Monthly Market Review

Created: 2020.05.05.

Following three months of declines, risky assets sharply rebounded in April. The rally has been driven primarily by the dramatic policy stimulus in both size and speed.

Coronavirus daily new infection rates started to fall, and many countries will start to lift the lockdown measures in early May. Volatility therefore declined from extreme levels. News of a possible treatment with Gilead’s Remdesivir that likely reduces the severity of the COVID-19 also supported the equity rally in late month.

Macroeconomic data were unsurprisingly horrible. The US economy contracted by 1.8% in the first quarter of the year. Americans filing for jobless claims rose to more than 18 Mios during April. China’s economy has been gradually reopening but first-quarter real GDP declined by 6.8%, while European GDP contracted by 3.8%.

Monetary policy actions continued to limit the impact of the pandemic. The US central bank has committed to purchase government bonds without limit and will also buy investment grade corporate and high yield bonds. The European central bank purchased government bonds of the most at-risk Euroland countries, including Italy and Greece. In addition, the Eurogroup launched an emergency support plan of EUR 540 billion; the European Council also announced a recovery fund.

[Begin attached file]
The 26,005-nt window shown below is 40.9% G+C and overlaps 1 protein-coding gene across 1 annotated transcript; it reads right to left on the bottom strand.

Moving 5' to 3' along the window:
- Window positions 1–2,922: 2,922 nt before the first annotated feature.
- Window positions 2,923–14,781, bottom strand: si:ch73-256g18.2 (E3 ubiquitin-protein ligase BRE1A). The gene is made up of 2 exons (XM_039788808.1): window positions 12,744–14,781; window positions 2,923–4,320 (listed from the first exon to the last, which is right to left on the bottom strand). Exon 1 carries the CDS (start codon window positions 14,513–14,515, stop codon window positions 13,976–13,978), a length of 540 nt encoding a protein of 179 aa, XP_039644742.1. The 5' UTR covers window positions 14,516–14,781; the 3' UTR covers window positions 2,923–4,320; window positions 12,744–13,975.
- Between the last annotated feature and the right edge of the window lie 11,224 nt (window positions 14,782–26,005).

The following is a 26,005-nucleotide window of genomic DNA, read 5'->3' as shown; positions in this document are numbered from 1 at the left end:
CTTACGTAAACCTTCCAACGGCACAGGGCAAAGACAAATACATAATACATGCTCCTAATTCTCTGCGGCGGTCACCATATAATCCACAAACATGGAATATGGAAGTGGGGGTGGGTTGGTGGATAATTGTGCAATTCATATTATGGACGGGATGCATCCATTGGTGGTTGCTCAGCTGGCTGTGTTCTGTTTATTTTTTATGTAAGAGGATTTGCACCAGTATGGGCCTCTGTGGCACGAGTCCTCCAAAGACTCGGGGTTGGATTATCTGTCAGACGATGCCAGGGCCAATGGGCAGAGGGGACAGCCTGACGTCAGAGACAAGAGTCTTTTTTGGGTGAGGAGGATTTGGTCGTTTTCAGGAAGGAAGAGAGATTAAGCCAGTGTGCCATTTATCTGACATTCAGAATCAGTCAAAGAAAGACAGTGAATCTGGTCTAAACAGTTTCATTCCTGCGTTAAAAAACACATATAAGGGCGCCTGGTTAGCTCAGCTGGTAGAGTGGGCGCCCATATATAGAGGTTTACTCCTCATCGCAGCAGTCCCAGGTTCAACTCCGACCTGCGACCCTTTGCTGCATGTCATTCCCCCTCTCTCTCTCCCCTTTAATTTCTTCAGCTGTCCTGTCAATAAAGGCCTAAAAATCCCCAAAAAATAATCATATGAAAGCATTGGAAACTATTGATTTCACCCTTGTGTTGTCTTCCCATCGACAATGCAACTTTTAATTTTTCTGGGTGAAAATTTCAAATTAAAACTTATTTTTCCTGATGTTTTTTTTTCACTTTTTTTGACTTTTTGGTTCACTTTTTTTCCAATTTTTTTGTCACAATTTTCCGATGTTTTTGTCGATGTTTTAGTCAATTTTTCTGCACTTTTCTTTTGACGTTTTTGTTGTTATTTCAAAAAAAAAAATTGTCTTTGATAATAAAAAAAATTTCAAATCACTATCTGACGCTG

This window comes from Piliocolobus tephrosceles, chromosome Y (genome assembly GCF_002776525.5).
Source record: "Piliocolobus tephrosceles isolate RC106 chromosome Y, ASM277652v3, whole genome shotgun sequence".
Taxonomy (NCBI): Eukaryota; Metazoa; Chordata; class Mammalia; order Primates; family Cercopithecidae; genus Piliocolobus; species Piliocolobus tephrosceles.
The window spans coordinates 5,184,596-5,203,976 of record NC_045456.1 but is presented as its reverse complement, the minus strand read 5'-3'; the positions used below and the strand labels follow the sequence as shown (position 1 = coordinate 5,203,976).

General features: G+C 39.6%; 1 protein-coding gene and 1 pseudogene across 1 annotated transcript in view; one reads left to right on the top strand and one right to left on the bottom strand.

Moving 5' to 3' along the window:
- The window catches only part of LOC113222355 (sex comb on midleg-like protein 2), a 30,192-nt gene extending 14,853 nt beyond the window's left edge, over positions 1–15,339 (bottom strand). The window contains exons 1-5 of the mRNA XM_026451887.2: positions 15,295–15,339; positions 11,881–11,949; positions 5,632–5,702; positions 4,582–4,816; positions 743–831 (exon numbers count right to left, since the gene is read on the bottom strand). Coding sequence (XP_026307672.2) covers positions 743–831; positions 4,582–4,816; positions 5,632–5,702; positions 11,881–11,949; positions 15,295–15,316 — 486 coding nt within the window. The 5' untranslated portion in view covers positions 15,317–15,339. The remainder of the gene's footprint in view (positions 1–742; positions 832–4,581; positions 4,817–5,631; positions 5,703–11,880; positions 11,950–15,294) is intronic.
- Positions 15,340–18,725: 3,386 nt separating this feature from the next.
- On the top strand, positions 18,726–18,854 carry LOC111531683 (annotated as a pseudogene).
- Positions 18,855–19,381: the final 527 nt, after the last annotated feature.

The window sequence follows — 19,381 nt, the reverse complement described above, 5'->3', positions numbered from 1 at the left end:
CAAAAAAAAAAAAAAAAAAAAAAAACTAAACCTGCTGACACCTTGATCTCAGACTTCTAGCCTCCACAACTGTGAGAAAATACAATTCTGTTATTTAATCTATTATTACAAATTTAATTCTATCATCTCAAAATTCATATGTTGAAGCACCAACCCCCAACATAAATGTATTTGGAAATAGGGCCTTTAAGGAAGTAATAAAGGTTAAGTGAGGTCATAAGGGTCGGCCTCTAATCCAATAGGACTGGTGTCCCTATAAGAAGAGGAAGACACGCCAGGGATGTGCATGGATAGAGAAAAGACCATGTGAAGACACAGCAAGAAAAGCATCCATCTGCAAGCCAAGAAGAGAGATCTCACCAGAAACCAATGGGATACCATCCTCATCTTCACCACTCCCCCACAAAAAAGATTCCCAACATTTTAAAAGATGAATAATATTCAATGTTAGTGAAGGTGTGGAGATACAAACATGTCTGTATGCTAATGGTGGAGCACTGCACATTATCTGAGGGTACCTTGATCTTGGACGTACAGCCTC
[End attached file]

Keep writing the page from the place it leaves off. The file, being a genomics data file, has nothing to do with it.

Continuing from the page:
Fixed income rallied too, supported by the massive amount of monetary accommodation introduced globally. Government bonds were a weak performer in the month of April due to little performance coming from duration or coupon. Investment grade corporate bonds were hit hard during the market volatility, but have managed to bounce back, recovering more than 50% of their losses. Emerging market and high yield bonds also recovered during April but remain underperformers on a year to date basis.

The MSCI World rose by 11% last month. The magnitude of the rally was unprecedented in an environment where there are so many dislocations. The S&P500 outperformed again other major equity markets and emerging markets with a rise of 13%, while Euroland and Swiss equities rebounded by less than 5%. Solid earnings from the FAANGs mostly explained this stunning performance. Emerging markets gained more than 9% amid large reopening of the Chinese economy.

Commodity prices varied violently as crude oil plummeted and precious metals such as gold gained close to 7%. A record level of oil demand destruction equivalent to one‑third of global crude consumption has devastated oil prices, even driving them into negative territory during a day!